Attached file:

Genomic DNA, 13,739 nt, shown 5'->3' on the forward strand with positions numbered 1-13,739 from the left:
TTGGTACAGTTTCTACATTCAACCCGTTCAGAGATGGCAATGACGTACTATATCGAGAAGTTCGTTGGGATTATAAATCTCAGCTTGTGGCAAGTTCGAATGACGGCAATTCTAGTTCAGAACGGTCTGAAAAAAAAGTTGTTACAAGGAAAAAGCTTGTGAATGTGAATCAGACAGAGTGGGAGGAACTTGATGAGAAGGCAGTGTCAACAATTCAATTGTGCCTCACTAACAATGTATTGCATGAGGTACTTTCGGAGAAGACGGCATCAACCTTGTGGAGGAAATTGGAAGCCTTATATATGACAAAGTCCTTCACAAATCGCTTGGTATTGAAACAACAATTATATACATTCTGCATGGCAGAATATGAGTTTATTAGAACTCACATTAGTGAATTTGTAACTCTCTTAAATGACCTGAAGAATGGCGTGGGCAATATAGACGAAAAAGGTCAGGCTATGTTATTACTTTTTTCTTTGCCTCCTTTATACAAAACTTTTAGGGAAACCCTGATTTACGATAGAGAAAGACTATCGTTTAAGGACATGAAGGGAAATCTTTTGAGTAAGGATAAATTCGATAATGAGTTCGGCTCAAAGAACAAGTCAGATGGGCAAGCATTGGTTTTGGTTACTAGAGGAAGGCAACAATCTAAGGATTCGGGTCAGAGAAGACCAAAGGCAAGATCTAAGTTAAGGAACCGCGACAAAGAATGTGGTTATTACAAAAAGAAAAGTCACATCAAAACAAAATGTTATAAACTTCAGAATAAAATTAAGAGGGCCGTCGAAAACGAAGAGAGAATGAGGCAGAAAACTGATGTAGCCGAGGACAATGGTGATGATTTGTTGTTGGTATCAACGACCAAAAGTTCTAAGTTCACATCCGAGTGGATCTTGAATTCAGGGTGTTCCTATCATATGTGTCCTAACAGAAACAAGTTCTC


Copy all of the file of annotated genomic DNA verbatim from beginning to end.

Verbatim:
Genomic DNA, 13,739 nt, shown 5'->3' on the forward strand with positions numbered 1-13,739 from the left:
TTGGTACAGTTTCTACATTCAACCCGTTCAGAGATGGCAATGACGTACTATATCGAGAAGTTCGTTGGGATTATAAATCTCAGCTTGTGGCAAGTTCGAATGACGGCAATTCTAGTTCAGAACGGTCTGAAAAAAAAGTTGTTACAAGGAAAAAGCTTGTGAATGTGAATCAGACAGAGTGGGAGGAACTTGATGAGAAGGCAGTGTCAACAATTCAATTGTGCCTCACTAACAATGTATTGCATGAGGTACTTTCGGAGAAGACGGCATCAACCTTGTGGAGGAAATTGGAAGCCTTATATATGACAAAGTCCTTCACAAATCGCTTGGTATTGAAACAACAATTATATACATTCTGCATGGCAGAATATGAGTTTATTAGAACTCACATTAGTGAATTTGTAACTCTCTTAAATGACCTGAAGAATGGCGTGGGCAATATAGACGAAAAAGGTCAGGCTATGTTATTACTTTTTTCTTTGCCTCCTTTATACAAAACTTTTAGGGAAACCCTGATTTACGATAGAGAAAGACTATCGTTTAAGGACATGAAGGGAAATCTTTTGAGTAAGGATAAATTCGATAATGAGTTCGGCTCAAAGAACAAGTCAGATGGGCAAGCATTGGTTTTGGTTACTAGAGGAAGGCAACAATCTAAGGATTCGGGTCAGAGAAGACCAAAGGCAAGATCTAAGTTAAGGAACCGCGACAAAGAATGTGGTTATTACAAAAAGAAAAGTCACATCAAAACAAAATGTTATAAACTTCAGAATAAAATTAAGAGGGCCGTCGAAAACGAAGAGAGAATGAGGCAGAAAACTGATGTAGCCGAGGACAATGGTGATGATTTGTTGTTGGTATCAACGACCAAAAGTTCTAAGTTCACATCCGAGTGGATCTTGAATTCAGGGTGTTCCTATCATATGTGTCCTAACAGAAACAAGTTCTC